Green initiatives begin to make business sense
More contractors see the benefits of being eco-friendly
- By David Hubler
- Mar 25, 2009
Spurred by the Obama administration’s call to reduce the country’s dependence on foreign oil by adopting alternative energy sources and increasing energy efficiency, green is rapidly becoming the color of choice across all facets of the federal contracting community.
The American Recovery and Reinvestment Act of 2009 includes $4.5 billion for the General Services Administration to make federal buildings more energy efficient and $4.5 billion for the Energy Department to develop smart-grid technologies for the energy infrastructure.
“Only a few federal agencies truly focused on energy efficiency in the past,” said Bill Prindle, vice president of the energy, climate and transportation practice at ICF International Inc., a provider of carbon mitigation and climate change adaptation services to companies and governments. The Environmental Protection Agency traditionally has been among the most active, he added.
“Now there’s a rather dramatic widening of the playing field as more and more agencies are being given directives or other inducements to green up their buildings and measure their carbon footprints and so forth,” Prindle said.
Green on the inside
Government contractors are also realizing the importance of going green in their own facilities.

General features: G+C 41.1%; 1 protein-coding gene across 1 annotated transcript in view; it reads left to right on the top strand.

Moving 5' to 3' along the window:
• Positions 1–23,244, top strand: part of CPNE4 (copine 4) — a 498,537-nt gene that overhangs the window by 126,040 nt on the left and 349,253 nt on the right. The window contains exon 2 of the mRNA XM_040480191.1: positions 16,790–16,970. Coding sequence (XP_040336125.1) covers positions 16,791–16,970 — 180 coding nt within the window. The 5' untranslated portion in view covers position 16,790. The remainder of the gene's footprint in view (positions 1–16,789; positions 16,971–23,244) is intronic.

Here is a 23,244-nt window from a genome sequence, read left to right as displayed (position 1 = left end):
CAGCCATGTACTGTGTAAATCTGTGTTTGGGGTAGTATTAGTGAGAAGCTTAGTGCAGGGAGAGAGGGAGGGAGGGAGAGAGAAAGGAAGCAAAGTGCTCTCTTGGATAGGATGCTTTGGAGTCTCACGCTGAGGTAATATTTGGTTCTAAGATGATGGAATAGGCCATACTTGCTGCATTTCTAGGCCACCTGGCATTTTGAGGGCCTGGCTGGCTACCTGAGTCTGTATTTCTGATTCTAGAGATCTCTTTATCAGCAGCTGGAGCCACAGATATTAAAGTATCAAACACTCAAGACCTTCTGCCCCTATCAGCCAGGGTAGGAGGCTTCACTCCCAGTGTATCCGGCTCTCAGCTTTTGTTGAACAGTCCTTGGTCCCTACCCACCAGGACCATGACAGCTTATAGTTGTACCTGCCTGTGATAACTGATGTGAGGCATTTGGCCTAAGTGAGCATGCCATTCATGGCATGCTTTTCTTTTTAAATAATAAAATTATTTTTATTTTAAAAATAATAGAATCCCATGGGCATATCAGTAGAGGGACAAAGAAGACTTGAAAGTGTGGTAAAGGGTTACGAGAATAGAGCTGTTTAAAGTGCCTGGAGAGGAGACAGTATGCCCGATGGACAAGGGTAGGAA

ICF made a commitment in 2008 to become carbon neutral. In announcing that strategy, company officials said it would help with employee recruitment, morale and retention; build brand awareness; and underscore their commitment to being a responsible company.
Because ICF is also in the business of advising companies and government agencies on environmental issues, the move shows that the company practices what it preaches, officials said.
QinetiQ North America also has internal benefits in mind as it prepares to transfer about 400 employees into a new eight-story, 200,000-square-foot facility in Reston, Va., that will house many of the company’s government software developers.
The building was designed and constructed to accommodate current and future advances in green technology, said Randy Jackson, who oversees the company’s insurance and real estate leasing as vice president of risk management.
Duane Andrews, QinetiQ North America’s chief executive officer, said companies that want to attract and retain high-quality people must be aware that talented workers want more than just a building in which to work.
“There is an entire generation of prospective employees that grew up recycling and using environmentally friendly products," Andrews said. "They’re socially aware, and their employer of choice will have to share that value. Part of our responsibility as a large company is to be socially responsible.”
Everyone involved in the project has been vigilant in choosing materials and amenities that will make the building as green as possible, Andrews said, adding that the savings in energy consumption is enough to make a good business case for the move.
“When you combine the savings with social responsibility and environmental stewardship, it’s a slam dunk,” he said.
The green business case
The QinetiQ building will use virtualization software, blade servers and other green technology to significantly reduce heating and cooling and lower the company’s utility bills, said Dave Riggs, senior vice president of federal solutions at the company’s Missions Solutions Group.
“That can save you up to 65 [percent] to 70 percent on your power consumption and on your air conditioning,” he said. “Initially, we’re going to get a big bang for our buck by using green technology in the building elements but also in the technology that we utilize to do our business.”